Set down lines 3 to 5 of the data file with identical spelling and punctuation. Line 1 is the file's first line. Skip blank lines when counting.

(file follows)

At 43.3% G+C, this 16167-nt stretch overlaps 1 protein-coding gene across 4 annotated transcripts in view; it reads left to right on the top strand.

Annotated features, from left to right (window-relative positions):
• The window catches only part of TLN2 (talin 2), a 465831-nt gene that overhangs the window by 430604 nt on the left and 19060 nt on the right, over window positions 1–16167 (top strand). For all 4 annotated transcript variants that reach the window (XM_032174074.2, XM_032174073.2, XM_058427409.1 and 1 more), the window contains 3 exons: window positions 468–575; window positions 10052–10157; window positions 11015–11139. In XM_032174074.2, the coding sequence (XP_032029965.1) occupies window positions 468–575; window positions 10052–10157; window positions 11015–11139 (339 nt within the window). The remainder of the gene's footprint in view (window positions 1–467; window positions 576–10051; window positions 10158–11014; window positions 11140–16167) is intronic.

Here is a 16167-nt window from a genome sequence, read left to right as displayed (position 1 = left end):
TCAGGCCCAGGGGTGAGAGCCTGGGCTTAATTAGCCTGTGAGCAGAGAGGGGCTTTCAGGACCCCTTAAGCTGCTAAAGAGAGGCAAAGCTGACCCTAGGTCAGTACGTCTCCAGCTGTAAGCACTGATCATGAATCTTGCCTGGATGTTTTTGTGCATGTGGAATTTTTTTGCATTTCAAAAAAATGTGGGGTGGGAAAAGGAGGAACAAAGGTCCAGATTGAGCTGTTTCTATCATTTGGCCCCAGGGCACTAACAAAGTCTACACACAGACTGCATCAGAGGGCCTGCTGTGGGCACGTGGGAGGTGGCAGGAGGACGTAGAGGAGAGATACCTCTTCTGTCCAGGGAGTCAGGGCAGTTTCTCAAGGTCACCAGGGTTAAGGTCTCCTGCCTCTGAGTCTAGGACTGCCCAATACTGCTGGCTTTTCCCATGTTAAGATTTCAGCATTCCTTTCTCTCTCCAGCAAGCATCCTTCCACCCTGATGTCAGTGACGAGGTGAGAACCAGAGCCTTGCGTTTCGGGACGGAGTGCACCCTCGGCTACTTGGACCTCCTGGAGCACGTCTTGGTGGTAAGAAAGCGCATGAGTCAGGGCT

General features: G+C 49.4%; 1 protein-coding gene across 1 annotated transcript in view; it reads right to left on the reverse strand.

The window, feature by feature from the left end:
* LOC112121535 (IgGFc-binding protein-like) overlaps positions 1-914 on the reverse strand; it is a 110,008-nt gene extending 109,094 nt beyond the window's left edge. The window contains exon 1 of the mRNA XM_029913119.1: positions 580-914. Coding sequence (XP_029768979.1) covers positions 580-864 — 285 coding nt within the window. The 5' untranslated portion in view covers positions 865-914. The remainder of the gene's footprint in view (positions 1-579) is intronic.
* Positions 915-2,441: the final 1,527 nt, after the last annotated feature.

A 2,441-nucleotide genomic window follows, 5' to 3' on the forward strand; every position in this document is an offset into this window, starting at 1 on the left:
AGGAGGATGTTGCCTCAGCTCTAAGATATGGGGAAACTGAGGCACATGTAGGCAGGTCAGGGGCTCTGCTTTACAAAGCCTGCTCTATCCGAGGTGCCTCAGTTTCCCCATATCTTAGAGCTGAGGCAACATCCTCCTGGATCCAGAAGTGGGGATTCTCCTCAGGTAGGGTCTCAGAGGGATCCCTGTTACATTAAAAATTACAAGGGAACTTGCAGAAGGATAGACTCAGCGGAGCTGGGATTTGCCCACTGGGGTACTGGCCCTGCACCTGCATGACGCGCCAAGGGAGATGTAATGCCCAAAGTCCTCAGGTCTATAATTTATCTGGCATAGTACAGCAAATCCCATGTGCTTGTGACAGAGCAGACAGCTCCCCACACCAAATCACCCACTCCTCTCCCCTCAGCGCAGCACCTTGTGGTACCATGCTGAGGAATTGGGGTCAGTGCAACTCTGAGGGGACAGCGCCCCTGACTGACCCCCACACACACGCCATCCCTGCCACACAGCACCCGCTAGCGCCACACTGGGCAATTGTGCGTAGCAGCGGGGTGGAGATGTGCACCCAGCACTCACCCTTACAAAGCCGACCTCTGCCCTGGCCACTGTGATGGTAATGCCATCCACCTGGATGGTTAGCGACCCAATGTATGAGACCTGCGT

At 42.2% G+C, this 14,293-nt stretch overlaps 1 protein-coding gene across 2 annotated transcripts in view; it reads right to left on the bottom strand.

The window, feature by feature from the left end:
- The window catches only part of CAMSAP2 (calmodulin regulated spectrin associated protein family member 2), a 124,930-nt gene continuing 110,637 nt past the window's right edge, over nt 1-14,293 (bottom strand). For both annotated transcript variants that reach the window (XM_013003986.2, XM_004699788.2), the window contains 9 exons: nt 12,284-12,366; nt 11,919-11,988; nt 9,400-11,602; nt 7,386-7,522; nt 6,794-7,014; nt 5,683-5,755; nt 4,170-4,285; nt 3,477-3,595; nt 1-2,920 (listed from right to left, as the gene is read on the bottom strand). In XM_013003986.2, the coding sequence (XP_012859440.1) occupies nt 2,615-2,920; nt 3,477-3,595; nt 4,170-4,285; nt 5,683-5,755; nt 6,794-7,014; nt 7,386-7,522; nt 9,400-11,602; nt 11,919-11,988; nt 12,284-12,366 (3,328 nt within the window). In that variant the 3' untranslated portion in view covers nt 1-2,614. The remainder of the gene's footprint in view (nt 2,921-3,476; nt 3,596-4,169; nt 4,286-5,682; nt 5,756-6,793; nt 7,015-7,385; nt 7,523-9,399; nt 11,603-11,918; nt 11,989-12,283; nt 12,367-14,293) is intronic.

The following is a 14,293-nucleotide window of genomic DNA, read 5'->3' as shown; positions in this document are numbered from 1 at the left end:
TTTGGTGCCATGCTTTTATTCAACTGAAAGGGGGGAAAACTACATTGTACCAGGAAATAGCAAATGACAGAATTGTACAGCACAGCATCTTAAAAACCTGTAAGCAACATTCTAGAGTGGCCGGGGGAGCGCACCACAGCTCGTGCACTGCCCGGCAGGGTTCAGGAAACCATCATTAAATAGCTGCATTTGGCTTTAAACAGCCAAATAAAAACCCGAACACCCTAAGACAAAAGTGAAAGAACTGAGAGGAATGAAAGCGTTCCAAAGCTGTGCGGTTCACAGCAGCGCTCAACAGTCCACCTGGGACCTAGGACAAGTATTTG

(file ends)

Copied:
• The window catches only part of TLN2 (talin 2), a 465831-nt gene that overhangs the window by 430604 nt on the left and 19060 nt on the right, over window positions 1–16167 (top strand). For all 4 annotated transcript variants that reach the window (XM_032174074.2, XM_032174073.2, XM_058427409.1 and 1 more), the window contains 3 exons: window positions 468–575; window positions 10052–10157; window positions 11015–11139. In XM_032174074.2, the coding sequence (XP_032029965.1) occupies window positions 468–575; window positions 10052–10157; window positions 11015–11139 (339 nt within the window). The remainder of the gene's footprint in view (window positions 1–467; window positions 576–10051; window positions 10158–11014; window positions 11140–16167) is intronic.

Here is a 16167-nt window from a genome sequence, read left to right as displayed (position 1 = left end):
TCAGGCCCAGGGGTGAGAGCCTGGGCTTAATTAGCCTGTGAGCAGAGAGGGGCTTTCAGGACCCCTTAAGCTGCTAAAGAGAGGCAAAGCTGACCCTAGGTCAGTACGTCTCCAGCTGTAAGCACTGATCATGAATCTTGCCTGGATGTTTTTGTGCATGTGGAATTTTTTTGCATTTCAAAAAAATGTGGGGTGGGAAAAGGAGGAACAAAGGTCCAGATTGAGCTGTTTCTATCATTTGGCCCCAGGGCACTAACAAAGTCTACACACAGACTGCATCAGAGGGCCTGCTGTGGGCACGTGGGAGGTGGCAGGAGGACGTAGAGGAGAGATACCTCTTCTGTCCAGGGAGTCAGGGCAGTTTCTCAAGGTCACCAGGGTTAAGGTCTCCTGCCTCTGAGTCTAGGACTGCCCAATACTGCTGGCTTTTCCCATGTTAAGATTTCAGCATTCCTTTCTCTCTCCAGCAAGCATCCTTCCACCCTGATGTCAGTGACGAGGTGAGAACCAGAGCCTTGCGTTTCGGGACGGAGTGCACCCTCGGCTACTTGGACCTCCTGGAGCACGTCTTGGTGGTAAGAAAGCGCATGAGTCAGGGCT